Madrid: the Reina Sofia Museum

This past weekend I got to go on my first European trip, and spent four days in Madrid with Alan. The food was awesome, the sights were wonderful, but my favorite discovery was the Reina Sofia Museum.

Reina Sofia 9
The 18th-century (left) and 21st-century (right) buildings of the Reina Sofia Museum.

The Reina Sofia Museum opened in 1986 and is one of the world’s great modern art museums. The original building was a hospital completed in the 18th-century, and in 2005 an additional building by Jean Nouvel opened. These two buildings combine to make a magical art-viewing experience.

The new building is very exciting. The interior courtyard has a high red roof and uses a mixture of glass, matte black, and glossy red materials. The layout separates it from the busy street, and right away you feel like you’re somewhere special and new. The galleries inside are white and simple so the art collection can take center stage, but transitions to each floor have the same feeling of architectural drama. There’s also a terrace on the top which you have to see. The combination of glass, reflection, and height make it both striking and dreamy in the filtered light.

Terrace of the new building.
Terrace of the new building.

Joining the new to the old building on each floor are hallways with dark walls, emphasizing the change in architectural styles and making it into a little journey. The 18th-century building also has a courtyard, which is cool and tranquil.

The courtyard in the old building.
The courtyard in the old building.

The original, older building is filled with eccentric rooms which the curators use in innovative and imaginative ways. In the new building I focused on checking out the art in the permanent collection, but in the old one I was excited to discover a Juan Munoz retrospective. His works were in rooms on two floors, and sometimes in the hallways, in the courtyard, or on the small 3rd-floor terrace.

Enigmatic figures on the 3rd-floor terrace.
Enigmatic figures on the 3rd-floor terrace.

Balconies and staircases were subjects featured in his early work, and the retrospective featured two rooms of Munoz’s prints, which you had to climb up a spiral staircase to view on thin, delicate balconies. Another great example of the museum’s presentation is “Many Times”, an installation of 100 figures. Not only are you are allowed to walk among them, which is an eerie and strange experience, but from another room you can also peek through a window to watch the museum-goers among the sculptures.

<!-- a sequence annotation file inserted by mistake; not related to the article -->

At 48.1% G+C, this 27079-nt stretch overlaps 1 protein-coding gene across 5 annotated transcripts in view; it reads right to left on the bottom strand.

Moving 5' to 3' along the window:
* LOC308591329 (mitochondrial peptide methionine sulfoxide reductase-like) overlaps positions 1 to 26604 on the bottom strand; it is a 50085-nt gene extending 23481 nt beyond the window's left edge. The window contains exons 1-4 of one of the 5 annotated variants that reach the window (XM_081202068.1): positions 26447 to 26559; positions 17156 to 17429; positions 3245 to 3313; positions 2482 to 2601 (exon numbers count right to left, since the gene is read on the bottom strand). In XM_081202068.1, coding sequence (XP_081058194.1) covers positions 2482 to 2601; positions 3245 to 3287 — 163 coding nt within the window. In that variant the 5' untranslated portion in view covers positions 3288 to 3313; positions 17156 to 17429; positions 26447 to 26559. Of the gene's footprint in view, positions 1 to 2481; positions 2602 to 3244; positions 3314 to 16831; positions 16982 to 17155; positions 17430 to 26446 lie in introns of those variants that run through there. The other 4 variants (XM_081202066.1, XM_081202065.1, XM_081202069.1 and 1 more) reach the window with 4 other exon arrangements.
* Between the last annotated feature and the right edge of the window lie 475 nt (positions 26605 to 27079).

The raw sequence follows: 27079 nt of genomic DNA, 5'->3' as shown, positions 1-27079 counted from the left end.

Munoz; Many Times
Juan Munoz: Many Times. 100 gray, same-looking footless fellows. (This is not my photo since photography isn't allowed inside the museum.)

Munoz's early work often featured balconies, minarets, and stairs.
Juan Munoz: Hotel. Munoz's early work often featured balconies, as well as staircases and minarets, and turning outside into inside. (Once again, not one of my photos).

As an expat I loved Juan Munoz’s themes of displacement and the strange mood of dislocation they produced. It’s enjoyable when your personal life resonates with the art you’re viewing, giving you the bonus of a strong emotional connection. And when you’re lucky enough to experience the marriage of an enchanting setting and pieces so thoughtfully displayed, it’s extra rewarding to be an art-lover. If you like contemporary architecture and art, I highly recommend visiting the Reina Sofia Museum and seeing Juan Munoz: Retrospective (through August 31, 2009).


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